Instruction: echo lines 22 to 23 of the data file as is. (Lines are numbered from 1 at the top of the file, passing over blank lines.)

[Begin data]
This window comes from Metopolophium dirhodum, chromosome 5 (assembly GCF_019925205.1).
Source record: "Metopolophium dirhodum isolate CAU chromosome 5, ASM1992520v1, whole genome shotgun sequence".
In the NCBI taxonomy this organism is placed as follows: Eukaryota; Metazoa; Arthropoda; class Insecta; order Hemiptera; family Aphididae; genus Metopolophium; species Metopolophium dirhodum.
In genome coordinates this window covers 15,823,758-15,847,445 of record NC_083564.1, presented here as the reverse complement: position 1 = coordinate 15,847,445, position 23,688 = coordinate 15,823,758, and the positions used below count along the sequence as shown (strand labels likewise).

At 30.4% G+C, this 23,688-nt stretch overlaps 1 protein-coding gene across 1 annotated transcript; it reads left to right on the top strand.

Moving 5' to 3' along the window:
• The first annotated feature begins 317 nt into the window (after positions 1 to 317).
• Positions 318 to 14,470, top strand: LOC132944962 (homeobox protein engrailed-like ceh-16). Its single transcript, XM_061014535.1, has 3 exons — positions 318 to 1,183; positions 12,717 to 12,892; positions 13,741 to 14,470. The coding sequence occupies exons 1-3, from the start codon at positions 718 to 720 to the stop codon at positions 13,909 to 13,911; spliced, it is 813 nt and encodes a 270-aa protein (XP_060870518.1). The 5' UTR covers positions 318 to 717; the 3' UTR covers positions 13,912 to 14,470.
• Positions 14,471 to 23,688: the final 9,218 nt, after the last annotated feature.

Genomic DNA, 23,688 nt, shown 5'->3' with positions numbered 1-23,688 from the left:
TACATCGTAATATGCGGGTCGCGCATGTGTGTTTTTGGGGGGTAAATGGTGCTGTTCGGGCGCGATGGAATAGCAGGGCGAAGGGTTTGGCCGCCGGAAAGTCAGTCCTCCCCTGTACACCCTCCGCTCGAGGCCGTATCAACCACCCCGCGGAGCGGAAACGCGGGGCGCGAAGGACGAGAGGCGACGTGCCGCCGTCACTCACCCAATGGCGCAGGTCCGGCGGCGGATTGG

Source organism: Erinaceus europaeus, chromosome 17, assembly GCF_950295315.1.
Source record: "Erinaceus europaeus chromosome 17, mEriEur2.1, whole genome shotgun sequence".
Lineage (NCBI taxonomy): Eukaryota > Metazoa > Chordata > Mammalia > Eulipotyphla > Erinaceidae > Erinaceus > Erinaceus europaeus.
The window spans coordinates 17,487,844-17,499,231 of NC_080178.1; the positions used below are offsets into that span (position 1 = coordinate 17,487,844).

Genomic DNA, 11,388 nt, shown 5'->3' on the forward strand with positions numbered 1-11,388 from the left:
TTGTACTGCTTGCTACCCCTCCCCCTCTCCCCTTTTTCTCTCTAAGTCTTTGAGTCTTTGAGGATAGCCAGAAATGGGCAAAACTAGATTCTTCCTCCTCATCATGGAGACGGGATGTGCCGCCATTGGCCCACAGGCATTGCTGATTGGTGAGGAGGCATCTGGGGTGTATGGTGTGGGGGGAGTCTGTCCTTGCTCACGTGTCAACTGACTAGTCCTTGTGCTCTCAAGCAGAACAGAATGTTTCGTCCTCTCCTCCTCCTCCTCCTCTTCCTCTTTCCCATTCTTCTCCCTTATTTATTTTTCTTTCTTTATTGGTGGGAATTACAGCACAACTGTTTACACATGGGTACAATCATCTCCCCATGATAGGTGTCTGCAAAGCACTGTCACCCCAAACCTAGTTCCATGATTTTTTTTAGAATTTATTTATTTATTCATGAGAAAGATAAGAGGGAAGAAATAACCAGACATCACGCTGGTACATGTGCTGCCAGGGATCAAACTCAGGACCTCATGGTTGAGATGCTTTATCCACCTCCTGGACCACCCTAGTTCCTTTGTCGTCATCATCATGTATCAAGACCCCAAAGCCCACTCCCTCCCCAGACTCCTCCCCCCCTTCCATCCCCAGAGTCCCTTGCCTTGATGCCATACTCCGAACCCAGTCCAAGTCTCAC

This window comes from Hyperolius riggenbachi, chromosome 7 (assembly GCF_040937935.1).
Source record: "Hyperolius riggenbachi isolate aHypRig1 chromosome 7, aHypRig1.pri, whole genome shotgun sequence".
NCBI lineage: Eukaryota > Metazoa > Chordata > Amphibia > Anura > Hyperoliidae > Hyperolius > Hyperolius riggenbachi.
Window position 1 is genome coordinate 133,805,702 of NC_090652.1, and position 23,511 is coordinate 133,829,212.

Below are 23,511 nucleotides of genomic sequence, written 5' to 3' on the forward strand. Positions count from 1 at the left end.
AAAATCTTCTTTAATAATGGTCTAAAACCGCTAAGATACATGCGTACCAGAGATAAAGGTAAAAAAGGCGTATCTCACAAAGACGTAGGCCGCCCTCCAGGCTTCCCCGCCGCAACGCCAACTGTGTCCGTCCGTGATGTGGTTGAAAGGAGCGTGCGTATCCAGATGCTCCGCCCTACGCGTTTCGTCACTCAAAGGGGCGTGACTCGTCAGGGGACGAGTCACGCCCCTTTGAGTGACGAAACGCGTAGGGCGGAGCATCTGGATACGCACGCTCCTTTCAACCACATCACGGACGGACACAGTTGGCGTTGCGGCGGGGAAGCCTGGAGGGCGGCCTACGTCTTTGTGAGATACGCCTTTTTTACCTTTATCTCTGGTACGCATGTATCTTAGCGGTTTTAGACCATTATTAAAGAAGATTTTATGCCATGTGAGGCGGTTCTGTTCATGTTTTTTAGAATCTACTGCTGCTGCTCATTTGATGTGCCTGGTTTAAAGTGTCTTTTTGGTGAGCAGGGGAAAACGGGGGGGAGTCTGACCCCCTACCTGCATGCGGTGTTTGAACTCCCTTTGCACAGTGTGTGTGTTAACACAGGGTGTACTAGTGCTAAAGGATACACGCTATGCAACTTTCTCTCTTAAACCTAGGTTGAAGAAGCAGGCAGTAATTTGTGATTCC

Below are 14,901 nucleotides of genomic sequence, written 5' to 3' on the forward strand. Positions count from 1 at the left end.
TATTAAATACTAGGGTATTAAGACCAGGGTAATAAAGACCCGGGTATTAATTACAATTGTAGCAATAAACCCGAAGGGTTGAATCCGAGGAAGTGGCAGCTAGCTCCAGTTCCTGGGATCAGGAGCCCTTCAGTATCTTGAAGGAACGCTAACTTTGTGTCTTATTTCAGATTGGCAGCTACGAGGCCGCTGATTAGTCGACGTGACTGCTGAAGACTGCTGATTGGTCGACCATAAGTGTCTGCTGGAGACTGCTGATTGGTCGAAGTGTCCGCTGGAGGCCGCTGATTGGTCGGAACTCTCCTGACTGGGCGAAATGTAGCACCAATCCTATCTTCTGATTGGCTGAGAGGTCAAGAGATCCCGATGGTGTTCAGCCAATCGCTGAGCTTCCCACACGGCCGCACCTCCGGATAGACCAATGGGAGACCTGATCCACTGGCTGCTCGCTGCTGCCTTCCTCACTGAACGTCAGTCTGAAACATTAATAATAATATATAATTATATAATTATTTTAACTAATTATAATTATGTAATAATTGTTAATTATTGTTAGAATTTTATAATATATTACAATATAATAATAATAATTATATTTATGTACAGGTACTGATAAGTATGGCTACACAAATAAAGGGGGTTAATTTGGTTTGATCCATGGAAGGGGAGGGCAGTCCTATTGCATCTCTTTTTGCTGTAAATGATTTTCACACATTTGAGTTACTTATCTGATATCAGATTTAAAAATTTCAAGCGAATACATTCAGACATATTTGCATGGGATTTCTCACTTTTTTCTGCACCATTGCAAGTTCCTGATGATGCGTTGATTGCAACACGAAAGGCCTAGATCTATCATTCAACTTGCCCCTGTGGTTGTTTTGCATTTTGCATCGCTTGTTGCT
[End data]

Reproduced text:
Below are 23,511 nucleotides of genomic sequence, written 5' to 3' on the forward strand. Positions count from 1 at the left end.
AAAATCTTCTTTAATAATGGTCTAAAACCGCTAAGATACATGCGTACCAGAGATAAAGGTAAAAAAGGCGTATCTCACAAAGACGTAGGCCGCCCTCCAGGCTTCCCCGCCGCAACGCCAACTGTGTCCGTCCGTGATGTGGTTGAAAGGAGCGTGCGTATCCAGATGCTCCGCCCTACGCGTTTCGTCACTCAAAGGGGCGTGACTCGTCAGGGGACGAGTCACGCCCCTTTGAGTGACGAAACGCGTAGGGCGGAGCATCTGGATACGCACGCTCCTTTCAACCACATCACGGACGGACACAGTTGGCGTTGCGGCGGGGAAGCCTGGAGGGCGGCCTACGTCTTTGTGAGATACGCCTTTTTTACCTTTATCTCTGGTACGCATGTATCTTAGCGGTTTTAGACCATTATTAAAGAAGATTTTATGCCATGTGAGGCGGTTCTGTTCATGTTTTTTAGAATCTACTGCTGCTGCTCATTTGATGTGCCTGGTTTAAAGTGTCTTTTTGGTGAGCAGGGGAAAACGGGGGGGAGTCTGACCCCCTACCTGCATGCGGTGTTTGAACTCCCTTTGCACAGTGTGTGTGTTAACACAGGGTGTACTAGTGCTAAAGGATACACGCTATGCAACTTTCTCTCTTAAACCTAGGTTGAAGAAGCAGGCAGTAATTTGTGATTCC